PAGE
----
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Effects of Stimulant Medication on Neuropsychological Functioning in Young Adults With Attention-Deficit/Hyperactivity Disorder
Joseph Biederman, M.D.; Larry J. Seidman, Ph.D.; Carter R. Petty, M.A.; Ronna Fried, Ed.D.; Alysa E. Doyle, Ph.D.; Daniel R. Cohen, B.A.; Deborah C. Kenealy, B.A.; and Stephen V. Faraone, Ph.D.
Objective: The main goal of this study was to evaluate the impact of stimulant medication on executive function deficits in a group of adolescents and young adults with attention-deficit/hyperactivity disorder (ADHD; DSM-III-R criteria).
Method: Male and female subjects aged 15 to 25 years were divided into 3 groups: subjects with ADHD treated with stimulants who took their medication at the time of testing (ADHD active stimulant treatment: N=26), subjects with ADHD who had not taken stimulant medication in the past month (ADHD no stimulant treatment: N=94), and non-ADHD control subjects (controls: N=133). The neuropsychological battery assessed domains of cognitive functioning known to be relevant in ADHD, including tests of executive functions and learning and memory. Data were collected from July 1998 to April 2003.
Results: The ADHD no stimulant treatment group had significantly lower aggregate scores compared with the controls for the total aggregate, working memory, interference control, processing speed, sustained attention, and verbal learning domains (all p<.001). The ADHD active stimulant treatment group had significantly poorer scores on the total aggregate (p=.002), interference control (p<.001), and processing speed (p=.003) domains compared with the controls. The ADHD active stimulant treatment subjects scored significantly higher on the domains of sustained attention (p=.04) and verbal learning (p=.03) compared with the ADHD no stimulant treatment subjects.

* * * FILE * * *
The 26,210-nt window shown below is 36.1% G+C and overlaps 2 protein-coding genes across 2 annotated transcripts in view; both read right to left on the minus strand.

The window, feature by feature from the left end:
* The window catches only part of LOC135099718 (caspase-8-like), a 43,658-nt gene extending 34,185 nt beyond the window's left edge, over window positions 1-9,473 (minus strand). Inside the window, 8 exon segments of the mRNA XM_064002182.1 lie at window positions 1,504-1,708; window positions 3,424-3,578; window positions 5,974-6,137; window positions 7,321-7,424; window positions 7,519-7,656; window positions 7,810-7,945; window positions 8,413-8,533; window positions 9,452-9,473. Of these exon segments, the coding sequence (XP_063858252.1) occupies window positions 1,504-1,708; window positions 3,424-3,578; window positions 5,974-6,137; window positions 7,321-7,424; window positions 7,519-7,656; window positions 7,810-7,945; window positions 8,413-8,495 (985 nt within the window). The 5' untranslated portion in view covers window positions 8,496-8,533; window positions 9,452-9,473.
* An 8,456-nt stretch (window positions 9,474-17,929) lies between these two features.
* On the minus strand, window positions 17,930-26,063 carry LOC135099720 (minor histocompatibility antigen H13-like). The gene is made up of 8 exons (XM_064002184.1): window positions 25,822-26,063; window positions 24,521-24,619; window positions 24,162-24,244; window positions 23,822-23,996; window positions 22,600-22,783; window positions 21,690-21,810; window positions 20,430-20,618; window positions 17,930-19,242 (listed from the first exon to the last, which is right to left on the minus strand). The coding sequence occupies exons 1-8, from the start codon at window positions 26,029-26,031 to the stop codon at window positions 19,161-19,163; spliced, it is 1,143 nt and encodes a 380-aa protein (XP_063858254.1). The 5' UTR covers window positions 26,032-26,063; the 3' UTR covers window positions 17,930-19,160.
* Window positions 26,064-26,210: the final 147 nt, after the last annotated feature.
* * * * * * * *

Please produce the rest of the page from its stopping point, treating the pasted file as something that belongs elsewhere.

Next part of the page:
Conclusions: Our study showed that subjects with ADHD who took stimulant medication had higher neuropsychological measures of attention compared with subjects with ADHD who did not take stimulant medication, but differences were not found for other measures of executive function.
(J Clin Psychiatry 2008;69:1150-1156. Online Ahead of Print May 27, 2008.)
Received June 26, 2007; accepted Oct. 15, 2007. From the Pediatric Psychopharmacology Program of the Psychiatry Department, Massachusetts General Hospital, Boston (Drs. Biederman, Seidman, Fried, and Doyle; Messrs. Petty and Cohen; and Ms. Kenealy), and the Department of Psychiatry and Behavioral Sciences, SUNY Upstate Medical University, Syracuse, N.Y. (Dr. Faraone).
This work was financially supported, in part, by a grant numbered 5RO1 HD-36317-07 from the United States Public Health Service (National Institute of Child Health and Human Development), Rockville, Md. (Dr. Biederman). Support also came, in part, from the Neal-Kimmerly Fund for the Study of Cognition, Boston, Mass. Dr. Biederman had full access to all the data in the study and takes responsibility for the integrity of the data and the accuracy of the data analysis.
Financial disclosure appears at the end of the article.
Corresponding author and reprints: Joseph Biederman, M.D., Massachusetts General Hospital, Pediatric Psychopharmacology Unit, 55 Fruit St., Warren 705, Boston, MA 02114 (e-mail: firstname.lastname@example.org).